*Note that there is now a mostly-finished web version of this software.*

A screenshot of the Peaucellier-Lipkin linkage, the first planar linkage to convert circular motion into linear motion. Invented in 1864, it was used in steam engines to convert linear piston motion into rotation.

A Transformable Penrose Tiling. Read more about these linkages here.

A linkage from wikipedia: "Simple linkages are capable of producing complicated motion."

This page provides instructions and Python source code for simulating the behavior of mechanical linkages using Rigidity theory. The software was written to simulate the behavior of transformable Penrose tilings, but is general enough to simulate many planar linkages.

This software requires two very useful Python libraries, Numpy for the linear algebra and PyOpenGL and PIL for the graphics. Once you've installed these, you can download the source code for this software and some example linkages at:

The main program is the file `main.py`; when run it prints its usage to the console, which is:

usage: python main.py [<linkage-file> [<step-size=1> [<max-step=1>]]] click to add vertices click to (de)select a vertex and middle-click (alt-click) another vertex to add an edge click to (de)select an edge and middle-click (alt-click) an adjacent edge to fix their angle right-click (control-click) to place or remove the attractor, which attracts the selected vertex press 'f' to fix the selected vertex press 'd' to delete the selected component press 'c' to clear everything away press 'l' to load from saved_linkage.txt press 's' to save to saved_linkage.txt press 'v' to cycle through viewing options press 'i' to toggle information display press 'm' to maximize/minimize to/from fullscreen press 'p' to print image to screenshot.png press 'r' to toggle motion recording to screenshot0000.png through screenshot9999.png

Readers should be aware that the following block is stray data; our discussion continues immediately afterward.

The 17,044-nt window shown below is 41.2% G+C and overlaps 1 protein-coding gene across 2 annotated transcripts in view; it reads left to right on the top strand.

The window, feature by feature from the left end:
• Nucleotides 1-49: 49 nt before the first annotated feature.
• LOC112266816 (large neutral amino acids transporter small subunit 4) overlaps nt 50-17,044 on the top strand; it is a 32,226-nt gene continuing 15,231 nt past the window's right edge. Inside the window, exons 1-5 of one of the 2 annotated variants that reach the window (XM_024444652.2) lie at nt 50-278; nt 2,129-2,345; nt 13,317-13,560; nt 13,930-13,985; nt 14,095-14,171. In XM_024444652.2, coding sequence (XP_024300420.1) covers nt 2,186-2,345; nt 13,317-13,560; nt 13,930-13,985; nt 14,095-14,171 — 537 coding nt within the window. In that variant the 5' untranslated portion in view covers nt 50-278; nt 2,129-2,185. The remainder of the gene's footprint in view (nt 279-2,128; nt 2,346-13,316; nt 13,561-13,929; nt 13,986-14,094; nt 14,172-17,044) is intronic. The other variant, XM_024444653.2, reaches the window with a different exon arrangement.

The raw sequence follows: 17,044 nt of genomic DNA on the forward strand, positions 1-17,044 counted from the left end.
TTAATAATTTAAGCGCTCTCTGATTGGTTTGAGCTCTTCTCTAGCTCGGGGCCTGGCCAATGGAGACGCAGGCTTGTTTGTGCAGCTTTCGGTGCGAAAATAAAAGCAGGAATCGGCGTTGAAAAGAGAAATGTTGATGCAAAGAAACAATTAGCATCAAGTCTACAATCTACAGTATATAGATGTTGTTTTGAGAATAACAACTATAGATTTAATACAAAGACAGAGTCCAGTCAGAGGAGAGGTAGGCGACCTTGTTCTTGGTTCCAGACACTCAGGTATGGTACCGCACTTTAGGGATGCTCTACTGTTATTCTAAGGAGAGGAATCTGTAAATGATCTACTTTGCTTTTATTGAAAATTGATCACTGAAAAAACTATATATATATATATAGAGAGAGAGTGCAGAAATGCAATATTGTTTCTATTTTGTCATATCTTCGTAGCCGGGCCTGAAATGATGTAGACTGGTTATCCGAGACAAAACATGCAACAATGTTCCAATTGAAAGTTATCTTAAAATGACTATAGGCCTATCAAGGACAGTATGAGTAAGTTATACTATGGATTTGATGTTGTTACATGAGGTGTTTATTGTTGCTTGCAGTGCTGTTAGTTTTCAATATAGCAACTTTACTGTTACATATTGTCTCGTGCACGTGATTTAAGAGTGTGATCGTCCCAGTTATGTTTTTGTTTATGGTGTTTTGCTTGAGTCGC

Also see the Transformable Penrose Tilings, which include linkage files this software can load and simulate.

For example, if you download the second-order transformable Penrose linkage penrose2t.txt, you can run it with:

python main.py penrose2t.txt 10

(the step-size=10 is unnecessary, but makes the software use coarser numerical integration, running faster on a complex linkage like this)

**Left-clicking** creates vertices. A single unconstrained vertex has 2 degrees of freedom in the plane, corresponding to its position. Thus there are 2 different shades of green vector emerging from the vertex, showing a basis of the space of possible velocities in the system: